A 2005 study conducted by the Minnesota Department of Health reported that as much as 40% of rural women had depression compared to 13-20% of urban women. With such a high population of women experiencing depression, the hope is that mental health care services would be abundant in these areas. A recent Twin Cities Daily Planet article, however, examines the truth of service availabilities.
In a recent New York Times article, Jan Hoffman writes, “For adolescents, Facebook and other social media have created an irresistible forum for online sharing and oversharing.” Parents and mental health experts share concerns about some of the “dark postings” they often see on Facebook. They face the challenge, however, of distinguishing typical teenage melodramatic behavior from true “emerging crisis.”
In 2003, Craig Carey, 47, was diagnosed with bipolar disorder. As was reported in a Boston.com article, he became one of the first members of a new fitness program called In SHAPE. Now, years later, In SHAPE, which stands for “Self Help Action Plan for Empowerment,” is so successful that New Hampshire just won $10 million in federal grants to replicate the program in the rest of NH’s community mental health centers.
Idaho teen, Jordon Edwards, has made it her mission to raise $2000 for our upcoming Strides Against Stigma walk event. At Edwards’ private high school, seniors are given the opportunity to pursue a senior project. As a teen who had struggled with depression, Edwards knew that she wanted to do something to help raise awareness and reduce the stigma around mental illness.
In her Oscar-nominated role, Glenn Close portrays a 19th century Irish woman who disguises herself as a man, Albert Nobbs, in order to find work and survive. Close has said about the film: "People think it's all about gender but I don't think it is; it's about how people survive and about how human beings need to feel safe." Close is no stranger to the complexities of the human psyche; her sister suffers from bipolar disorder, her nephew from schizophrenia, and during her career, she has portrayed characters with various psychological disorders.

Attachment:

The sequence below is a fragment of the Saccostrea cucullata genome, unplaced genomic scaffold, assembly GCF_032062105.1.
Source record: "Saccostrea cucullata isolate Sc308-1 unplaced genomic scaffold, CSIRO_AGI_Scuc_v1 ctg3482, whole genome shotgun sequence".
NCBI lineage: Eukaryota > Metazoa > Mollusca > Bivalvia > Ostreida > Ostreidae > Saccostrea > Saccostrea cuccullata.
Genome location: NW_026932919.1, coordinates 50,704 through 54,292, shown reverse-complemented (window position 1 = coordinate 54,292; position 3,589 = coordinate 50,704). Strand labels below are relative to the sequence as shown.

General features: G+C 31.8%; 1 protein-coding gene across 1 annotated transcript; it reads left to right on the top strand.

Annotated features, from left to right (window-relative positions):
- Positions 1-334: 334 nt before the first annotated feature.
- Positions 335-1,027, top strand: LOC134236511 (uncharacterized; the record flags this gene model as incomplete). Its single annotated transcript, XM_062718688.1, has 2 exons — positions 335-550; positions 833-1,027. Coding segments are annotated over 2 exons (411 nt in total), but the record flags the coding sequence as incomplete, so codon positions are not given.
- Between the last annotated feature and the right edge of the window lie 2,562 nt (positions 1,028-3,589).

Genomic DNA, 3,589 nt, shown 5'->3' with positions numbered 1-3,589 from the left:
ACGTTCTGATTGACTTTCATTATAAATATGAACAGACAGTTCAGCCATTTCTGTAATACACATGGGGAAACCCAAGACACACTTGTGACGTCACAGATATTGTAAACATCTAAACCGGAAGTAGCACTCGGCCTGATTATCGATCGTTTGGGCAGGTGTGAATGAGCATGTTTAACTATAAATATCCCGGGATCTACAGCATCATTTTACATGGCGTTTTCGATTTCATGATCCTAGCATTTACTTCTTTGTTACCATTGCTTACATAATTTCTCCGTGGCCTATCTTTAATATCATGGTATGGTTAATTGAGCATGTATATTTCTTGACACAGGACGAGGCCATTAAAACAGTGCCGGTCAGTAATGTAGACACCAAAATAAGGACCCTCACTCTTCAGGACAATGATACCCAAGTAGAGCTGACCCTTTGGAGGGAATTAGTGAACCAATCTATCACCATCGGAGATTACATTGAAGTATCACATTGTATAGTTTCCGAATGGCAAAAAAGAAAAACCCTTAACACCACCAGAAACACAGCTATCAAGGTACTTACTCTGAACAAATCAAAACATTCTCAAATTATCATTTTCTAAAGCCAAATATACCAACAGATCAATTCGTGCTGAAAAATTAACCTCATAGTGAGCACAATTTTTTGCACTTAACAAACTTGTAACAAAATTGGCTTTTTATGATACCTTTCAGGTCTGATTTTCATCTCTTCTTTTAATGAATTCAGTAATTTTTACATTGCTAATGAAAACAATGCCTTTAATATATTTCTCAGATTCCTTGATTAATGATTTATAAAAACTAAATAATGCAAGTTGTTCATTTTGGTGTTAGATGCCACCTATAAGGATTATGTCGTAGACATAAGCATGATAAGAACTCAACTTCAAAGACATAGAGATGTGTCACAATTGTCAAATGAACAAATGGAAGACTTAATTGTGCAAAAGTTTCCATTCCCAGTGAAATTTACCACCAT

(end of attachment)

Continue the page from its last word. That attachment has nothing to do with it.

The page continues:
As we gear up for our Spring event, Strides Against Stigma, the entertainment committee is hard at work planning a fun-filled, active, and inspiring day. We hope to attract individuals from far and wide who will come together to build a community that will erase the stigma of depression.
In a recent Huffington Post article, Emmy-Award-winning science writer Victoria Costello tells the story of her son who, at seventeen, began to suffer “psychotic symptoms.” When she brought him to the UCLA Neuropsychiatric Institute, doctors recommended he stay there for one month for careful observation so that they could make a proper diagnosis. After all of the paperwork was done and her son was settled in his room, Costello sat down to speak with the psychiatrist about her family’s health history.
My name is Lisa Sonnenberg. I am a 32-year-old woman, wife of 10 years, and a mother of 4 children under 8 years old. I suffer with anxiety and depression. I have suffered for as long as I can remember.
Statistically, African Americans are more likely to be diagnosed with schizophrenia than white Americans. A study published in the Archives of General Psychiatry asserts that psychiatric bias and diagnostic standards may be to blame.